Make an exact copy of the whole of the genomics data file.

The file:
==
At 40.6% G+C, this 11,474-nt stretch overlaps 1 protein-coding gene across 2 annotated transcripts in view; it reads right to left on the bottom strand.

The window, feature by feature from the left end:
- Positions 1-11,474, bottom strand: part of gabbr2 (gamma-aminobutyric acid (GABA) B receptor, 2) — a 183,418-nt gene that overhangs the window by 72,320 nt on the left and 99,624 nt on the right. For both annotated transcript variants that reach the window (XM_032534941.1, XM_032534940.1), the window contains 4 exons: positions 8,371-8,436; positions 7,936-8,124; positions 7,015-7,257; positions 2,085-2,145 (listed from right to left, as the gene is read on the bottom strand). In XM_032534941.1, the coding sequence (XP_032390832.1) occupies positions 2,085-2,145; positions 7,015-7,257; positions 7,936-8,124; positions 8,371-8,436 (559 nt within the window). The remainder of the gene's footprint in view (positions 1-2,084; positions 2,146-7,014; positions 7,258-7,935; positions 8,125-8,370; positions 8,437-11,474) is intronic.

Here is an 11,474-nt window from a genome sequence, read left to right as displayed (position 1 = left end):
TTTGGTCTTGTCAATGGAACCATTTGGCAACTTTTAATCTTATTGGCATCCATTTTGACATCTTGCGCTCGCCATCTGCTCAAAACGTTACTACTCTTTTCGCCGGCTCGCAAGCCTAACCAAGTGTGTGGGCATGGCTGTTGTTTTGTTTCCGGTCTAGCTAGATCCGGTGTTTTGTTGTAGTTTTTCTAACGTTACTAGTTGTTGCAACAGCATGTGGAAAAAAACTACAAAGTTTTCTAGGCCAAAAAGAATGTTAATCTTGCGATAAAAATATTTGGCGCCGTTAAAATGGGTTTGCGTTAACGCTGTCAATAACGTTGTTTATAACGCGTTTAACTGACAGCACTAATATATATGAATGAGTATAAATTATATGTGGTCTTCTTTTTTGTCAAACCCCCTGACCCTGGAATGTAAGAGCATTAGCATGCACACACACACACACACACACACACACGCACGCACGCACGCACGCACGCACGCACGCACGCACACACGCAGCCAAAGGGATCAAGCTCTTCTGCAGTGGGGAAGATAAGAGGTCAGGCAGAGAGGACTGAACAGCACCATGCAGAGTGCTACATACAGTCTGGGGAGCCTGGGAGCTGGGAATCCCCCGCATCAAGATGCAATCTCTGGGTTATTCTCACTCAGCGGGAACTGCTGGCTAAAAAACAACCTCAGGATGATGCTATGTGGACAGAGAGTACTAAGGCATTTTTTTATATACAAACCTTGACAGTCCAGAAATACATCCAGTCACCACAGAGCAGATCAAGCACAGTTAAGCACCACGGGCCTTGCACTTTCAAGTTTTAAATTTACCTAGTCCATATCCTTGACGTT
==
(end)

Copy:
At 40.6% G+C, this 11,474-nt stretch overlaps 1 protein-coding gene across 2 annotated transcripts in view; it reads right to left on the bottom strand.

The window, feature by feature from the left end:
- Positions 1-11,474, bottom strand: part of gabbr2 (gamma-aminobutyric acid (GABA) B receptor, 2) — a 183,418-nt gene that overhangs the window by 72,320 nt on the left and 99,624 nt on the right. For both annotated transcript variants that reach the window (XM_032534941.1, XM_032534940.1), the window contains 4 exons: positions 8,371-8,436; positions 7,936-8,124; positions 7,015-7,257; positions 2,085-2,145 (listed from right to left, as the gene is read on the bottom strand). In XM_032534941.1, the coding sequence (XP_032390832.1) occupies positions 2,085-2,145; positions 7,015-7,257; positions 7,936-8,124; positions 8,371-8,436 (559 nt within the window). The remainder of the gene's footprint in view (positions 1-2,084; positions 2,146-7,014; positions 7,258-7,935; positions 8,125-8,370; positions 8,437-11,474) is intronic.

Here is an 11,474-nt window from a genome sequence, read left to right as displayed (position 1 = left end):
TTTGGTCTTGTCAATGGAACCATTTGGCAACTTTTAATCTTATTGGCATCCATTTTGACATCTTGCGCTCGCCATCTGCTCAAAACGTTACTACTCTTTTCGCCGGCTCGCAAGCCTAACCAAGTGTGTGGGCATGGCTGTTGTTTTGTTTCCGGTCTAGCTAGATCCGGTGTTTTGTTGTAGTTTTTCTAACGTTACTAGTTGTTGCAACAGCATGTGGAAAAAAACTACAAAGTTTTCTAGGCCAAAAAGAATGTTAATCTTGCGATAAAAATATTTGGCGCCGTTAAAATGGGTTTGCGTTAACGCTGTCAATAACGTTGTTTATAACGCGTTTAACTGACAGCACTAATATATATGAATGAGTATAAATTATATGTGGTCTTCTTTTTTGTCAAACCCCCTGACCCTGGAATGTAAGAGCATTAGCATGCACACACACACACACACACACACACACGCACGCACGCACGCACGCACGCACGCACGCACGCACACACGCAGCCAAAGGGATCAAGCTCTTCTGCAGTGGGGAAGATAAGAGGTCAGGCAGAGAGGACTGAACAGCACCATGCAGAGTGCTACATACAGTCTGGGGAGCCTGGGAGCTGGGAATCCCCCGCATCAAGATGCAATCTCTGGGTTATTCTCACTCAGCGGGAACTGCTGGCTAAAAAACAACCTCAGGATGATGCTATGTGGACAGAGAGTACTAAGGCATTTTTTTATATACAAACCTTGACAGTCCAGAAATACATCCAGTCACCACAGAGCAGATCAAGCACAGTTAAGCACCACGGGCCTTGCACTTTCAAGTTTTAAATTTACCTAGTCCATATCCTTGACGTT